Antec's enclosure lets you do your testing without having to deal with panels and other nuisances. We give a blow-by-blow account of how it works.
- Makes testing components easier
- HD audio connector too short
Antec's Skeleton will make your life much easier when it comes time to swap stuff in or out, whether you're doing it because you need to pretest components prior to deployment in other equipment or just because you're tired of what you have.
Price$ 299.00 (AUD)
If you've ever been in the middle of a system build or component installation and thought to yourself, "I wish I could reach through the case but there's a panel in the way," then Antec may have a solution for you with its new — and very unconventional — Skeleton enclosure.
Antec's Skeleton is a frame with a removable drawer for components, a removable tray for the motherboard that sits atop the drawer and a honkin' big 250mm (9.84in!) fan sitting up on its head with tricolor LED lighting. Basically, it looks like a cross between an arch bridge and a skinned Terminator. While it does have a bottom (sort of), it has no true sides, no back, front or top panels — and, best of all, no solid intervening panels to block your access.
I test a lot of equipment. My hard drive testbed had pretty much reached the end of its lifespan, thanks to an older chip set (and the fact that I've misplaced both side panels). It was time to build a new platform, and I thought I'd give the Skeleton a try. Stuffing the Skeleton
Putting some meat on the bones of this Skeleton is beyond simple. Two thumbscrews hold the drawer in place. Loosen them (they won't fall out) and then slide the draw out of the frame. While that will give you access to the motherboard tray, you can remove the tray itself entirely by removing the three screws that hold it onto the drawer.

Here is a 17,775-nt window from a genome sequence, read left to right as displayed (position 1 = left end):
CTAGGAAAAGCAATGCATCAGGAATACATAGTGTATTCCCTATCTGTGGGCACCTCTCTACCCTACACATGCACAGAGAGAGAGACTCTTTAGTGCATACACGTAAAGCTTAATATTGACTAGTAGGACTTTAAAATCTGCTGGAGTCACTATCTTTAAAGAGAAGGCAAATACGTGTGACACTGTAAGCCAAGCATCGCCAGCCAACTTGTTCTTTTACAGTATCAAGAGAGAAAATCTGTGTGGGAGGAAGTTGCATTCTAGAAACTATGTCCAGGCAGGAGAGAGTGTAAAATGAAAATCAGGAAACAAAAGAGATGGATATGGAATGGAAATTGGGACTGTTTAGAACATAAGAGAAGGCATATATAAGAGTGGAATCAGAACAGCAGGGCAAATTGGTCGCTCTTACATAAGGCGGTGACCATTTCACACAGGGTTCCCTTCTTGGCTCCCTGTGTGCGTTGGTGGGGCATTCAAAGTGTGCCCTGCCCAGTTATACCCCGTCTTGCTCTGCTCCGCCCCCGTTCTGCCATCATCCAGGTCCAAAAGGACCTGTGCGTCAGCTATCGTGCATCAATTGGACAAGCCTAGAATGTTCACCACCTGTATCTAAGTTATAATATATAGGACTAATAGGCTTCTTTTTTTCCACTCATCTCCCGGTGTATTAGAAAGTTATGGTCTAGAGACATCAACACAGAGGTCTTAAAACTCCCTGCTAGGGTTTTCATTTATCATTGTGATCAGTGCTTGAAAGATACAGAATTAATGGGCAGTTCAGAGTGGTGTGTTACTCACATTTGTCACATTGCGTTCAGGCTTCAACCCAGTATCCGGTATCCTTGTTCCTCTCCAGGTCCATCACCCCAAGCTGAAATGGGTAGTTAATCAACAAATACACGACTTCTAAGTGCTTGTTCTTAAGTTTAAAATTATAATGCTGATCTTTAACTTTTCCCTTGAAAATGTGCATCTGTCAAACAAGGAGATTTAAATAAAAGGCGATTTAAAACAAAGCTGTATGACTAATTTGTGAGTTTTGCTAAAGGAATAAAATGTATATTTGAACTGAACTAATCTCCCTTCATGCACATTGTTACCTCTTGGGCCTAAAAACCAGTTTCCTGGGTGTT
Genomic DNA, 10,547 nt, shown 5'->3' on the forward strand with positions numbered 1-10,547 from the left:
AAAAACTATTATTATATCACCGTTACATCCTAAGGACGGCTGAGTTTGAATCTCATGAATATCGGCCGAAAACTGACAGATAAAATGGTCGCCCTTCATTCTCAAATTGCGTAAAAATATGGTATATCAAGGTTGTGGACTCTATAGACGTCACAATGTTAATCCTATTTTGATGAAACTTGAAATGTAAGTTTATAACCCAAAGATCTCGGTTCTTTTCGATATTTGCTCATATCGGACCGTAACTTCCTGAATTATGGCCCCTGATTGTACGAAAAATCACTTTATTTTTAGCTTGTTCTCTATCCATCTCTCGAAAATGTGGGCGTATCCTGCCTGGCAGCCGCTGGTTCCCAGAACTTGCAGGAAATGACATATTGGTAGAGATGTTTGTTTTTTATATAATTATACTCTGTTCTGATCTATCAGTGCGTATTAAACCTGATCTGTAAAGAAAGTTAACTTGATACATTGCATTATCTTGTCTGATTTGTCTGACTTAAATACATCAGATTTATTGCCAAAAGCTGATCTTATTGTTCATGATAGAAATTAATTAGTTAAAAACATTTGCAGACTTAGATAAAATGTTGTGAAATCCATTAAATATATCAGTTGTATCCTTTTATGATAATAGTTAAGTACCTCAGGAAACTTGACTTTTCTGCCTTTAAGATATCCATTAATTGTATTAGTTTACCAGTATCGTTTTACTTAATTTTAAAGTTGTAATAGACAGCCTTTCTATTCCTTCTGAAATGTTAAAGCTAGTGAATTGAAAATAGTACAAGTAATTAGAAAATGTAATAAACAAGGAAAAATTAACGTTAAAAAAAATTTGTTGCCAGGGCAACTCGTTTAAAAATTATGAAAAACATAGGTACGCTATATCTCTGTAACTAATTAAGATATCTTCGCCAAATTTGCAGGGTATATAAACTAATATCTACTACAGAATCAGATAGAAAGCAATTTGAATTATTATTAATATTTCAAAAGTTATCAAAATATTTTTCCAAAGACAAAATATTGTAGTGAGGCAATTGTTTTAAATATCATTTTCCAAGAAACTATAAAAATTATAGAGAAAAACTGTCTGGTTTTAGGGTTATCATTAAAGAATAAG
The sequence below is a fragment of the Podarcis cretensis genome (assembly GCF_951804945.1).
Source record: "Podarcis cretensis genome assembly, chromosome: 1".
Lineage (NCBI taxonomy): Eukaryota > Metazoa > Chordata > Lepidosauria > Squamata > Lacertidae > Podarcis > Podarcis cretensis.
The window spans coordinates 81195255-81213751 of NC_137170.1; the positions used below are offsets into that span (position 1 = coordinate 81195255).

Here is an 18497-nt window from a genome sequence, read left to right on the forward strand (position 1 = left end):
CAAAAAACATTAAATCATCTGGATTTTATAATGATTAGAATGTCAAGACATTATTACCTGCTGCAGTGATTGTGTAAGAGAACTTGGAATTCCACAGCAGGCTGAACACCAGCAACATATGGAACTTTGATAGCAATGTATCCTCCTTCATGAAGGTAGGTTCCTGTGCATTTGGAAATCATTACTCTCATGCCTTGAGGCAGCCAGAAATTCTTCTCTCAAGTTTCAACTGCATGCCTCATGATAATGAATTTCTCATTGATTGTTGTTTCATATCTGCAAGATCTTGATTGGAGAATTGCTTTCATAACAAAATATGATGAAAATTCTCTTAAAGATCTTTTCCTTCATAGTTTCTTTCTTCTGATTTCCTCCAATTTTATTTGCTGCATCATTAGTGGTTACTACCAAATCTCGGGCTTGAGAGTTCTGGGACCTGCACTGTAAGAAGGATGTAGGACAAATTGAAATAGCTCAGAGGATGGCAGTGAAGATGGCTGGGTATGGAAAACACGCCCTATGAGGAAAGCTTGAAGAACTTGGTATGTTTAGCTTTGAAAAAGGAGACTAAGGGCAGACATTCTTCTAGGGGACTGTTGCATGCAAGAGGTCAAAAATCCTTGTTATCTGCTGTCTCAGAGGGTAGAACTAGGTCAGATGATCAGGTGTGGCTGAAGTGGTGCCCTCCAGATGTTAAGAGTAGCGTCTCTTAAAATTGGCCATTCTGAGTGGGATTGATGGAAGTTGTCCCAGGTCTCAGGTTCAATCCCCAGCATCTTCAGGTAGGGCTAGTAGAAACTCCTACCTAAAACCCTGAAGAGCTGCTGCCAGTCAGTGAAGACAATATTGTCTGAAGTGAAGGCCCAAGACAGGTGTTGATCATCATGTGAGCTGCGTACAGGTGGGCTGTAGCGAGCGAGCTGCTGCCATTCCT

Thankfully, I encountered no sharp edges no matter where in the case I jammed my hands, but that doesn't mean you'll be able to fit your whole hand anywhere, especially if they're big, old ham hocks like mine. I was able to overlap my fingers at every point from anywhere inside so that made life relatively easy.
I selected an ASUS P5QL-E motherboard, which has six SATA ports, allowing me to take advantage of the Skeleton's six hard drive bays. Unfortunately, that didn't leave me any available ports for SATA optical drives or for the Skeleton's front-mounted eSATA port. I'm considering adding an Addonics 4-port eSATA card to the system for extra drive capacity.
Once the motherboard was in place, I decided to install the power supply unit (PSU) next. It's a good idea to install the power supply right after the motherboard, because once you've put the drives in place, it gets a little cramped in that drawer. There is a way around that: If necessary, you can route cables by turning the case over on one of its sides or its back, but it's easier when the front of the drawer is empty.
Antec, of course, recommends one of its Signature series models: the 650 or 850 (watts). These devices are 80 Plus Bronze certified PSUs, which means they adhere to more stringent voltage and power output levels than uncertified power supplies. That's why they're great for a system being used as a testbed. The Signature 860 retails from about $US213 to $272, so if your power requirements aren't critical, find yourself a nice sub-$100 PSU and save some money.
Antec doesn't recommend the newer PSUs with 120mm fans because of airflow problems with their internal fans, but the Skeleton will accommodate them and almost anything else, if you follow the directions.
A note: I found myself needing to add an extra power cable to the Signature 850 PSU (it has modular cables) so I could hook up a drive on the side panel as an afterthought. The plug-in module on the PSU was reachable but needed more effort than I was willing to expend, so I settled for an adapter cable attached to one of the existing lines. In general, as far as the Skeleton is concerned, it's a good idea to think twice so you'll only need to cable once.